Other breaches include incidents where presenters failed to challenge interviewees over contentious topics and instead appeared to agree with their guest, and programmes and reports about the conflict in Syria that took a resolutely pro-Russian viewpoint without representing alternative views.

Potential punishments include forcing RT to broadcast corrections, imposing financial fines or, applicable in extreme cases, the removal of a broadcasting licence, which would essentially force the channel off air in the UK. However, the latter course of action is considered unlikely given that any punishment has to be proportionate and previous impartiality breaches, even on this scale, have not resulted in channels being forced off air.

In its submissions to Ofcom, RT argued it did not breach the rules of due impartiality, in part because its viewers already expected to hear a pro-Russian viewpoint that challenged the predominant narrative of the UK government on issues such as the war in Syria and the Salisbury attacks.

It said any attempt to censor RT, which is one of three news channels available to Freeview viewers, was an affront to freedom of speech.

The BBC reported that the censorship of the channel may result in a diplomatic incident:

Russia's media censor will now check the output of BBC World News and BBC websites, in what the Kremlin calls a response to the UK TV censor Ofcom. Kremlin spokesman Dmitry Peskov said many questions had arisen about the BBC's coverage of Russia.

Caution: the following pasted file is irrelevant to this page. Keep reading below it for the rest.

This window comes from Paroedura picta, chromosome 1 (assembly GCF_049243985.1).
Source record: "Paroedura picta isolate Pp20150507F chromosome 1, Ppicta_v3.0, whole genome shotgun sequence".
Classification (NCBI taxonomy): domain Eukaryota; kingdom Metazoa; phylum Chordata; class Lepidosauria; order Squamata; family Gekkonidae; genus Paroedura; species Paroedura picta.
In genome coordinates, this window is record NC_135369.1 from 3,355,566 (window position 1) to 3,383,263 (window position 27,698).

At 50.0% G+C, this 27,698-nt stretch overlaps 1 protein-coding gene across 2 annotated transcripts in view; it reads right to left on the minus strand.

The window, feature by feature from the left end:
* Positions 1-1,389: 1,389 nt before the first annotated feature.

He said the questions concerned BBC coverage of events in Russia and in Syria, where the Russian military is backing President Bashar al-Assad's forces.

On Facebook, Russian Foreign Ministry spokeswoman Maria Zakharova, said monitoring of the BBC by Roskomnadzor, the Russian state regulator, was long overdue. She accused the UK government of crude interference in the activities of Russian media (constant propaganda against the RT TV channel, attempts to discredit our journalists, etc). That interference, she said, leaves no other choice but a mirror response.

The BBC said that BBC News in Russia was fully compliant with the country's laws and regulations.



Board content updated...

Ofcom appoints a new TV censor

Link Here10th December 2018

Ofcom has appointed Stephen Nuttall to its Content Board.

Ofcom's Content Board is a committee of the main Ofcom Board. It has advisory responsibility for a wide range of content issues, including the regulation of television, radio and video-on-demand quality and standards.

Stephen Nuttall has more than thirty years' experience working as a senior executive and a consultant in the sports, media and digital industries. Stephen's previous positions include Senior Director at YouTube EMEA and Group Commercial Director at Sky.



Serious issues...

Ofcom investigates a complaint about a Chinese propaganda channel broadcasting a confession said to be extracted under duress.

Link Here25th November 2018
A British corruption investigator has asked the UK's TV censor Ofcomr to revoke Chinese state media's broadcast license for helping to stage his allegedly forced confession and subsequent jailing in China.

Peter Humphrey was arrested for his work in pursuing corruption in the pharmaceutical sector. He was sentenced to over two years in prison by a Shanghai court in 2014. He served hi time and was then deported.

He has now submitted a complaint to Ofcom about China Central Television (CCTV) for its alleged role in the episode. He said that CCTV journalists cooperated with police to extract, record, make post-production and then broadcast his confession worldwide through its international propaganda channels.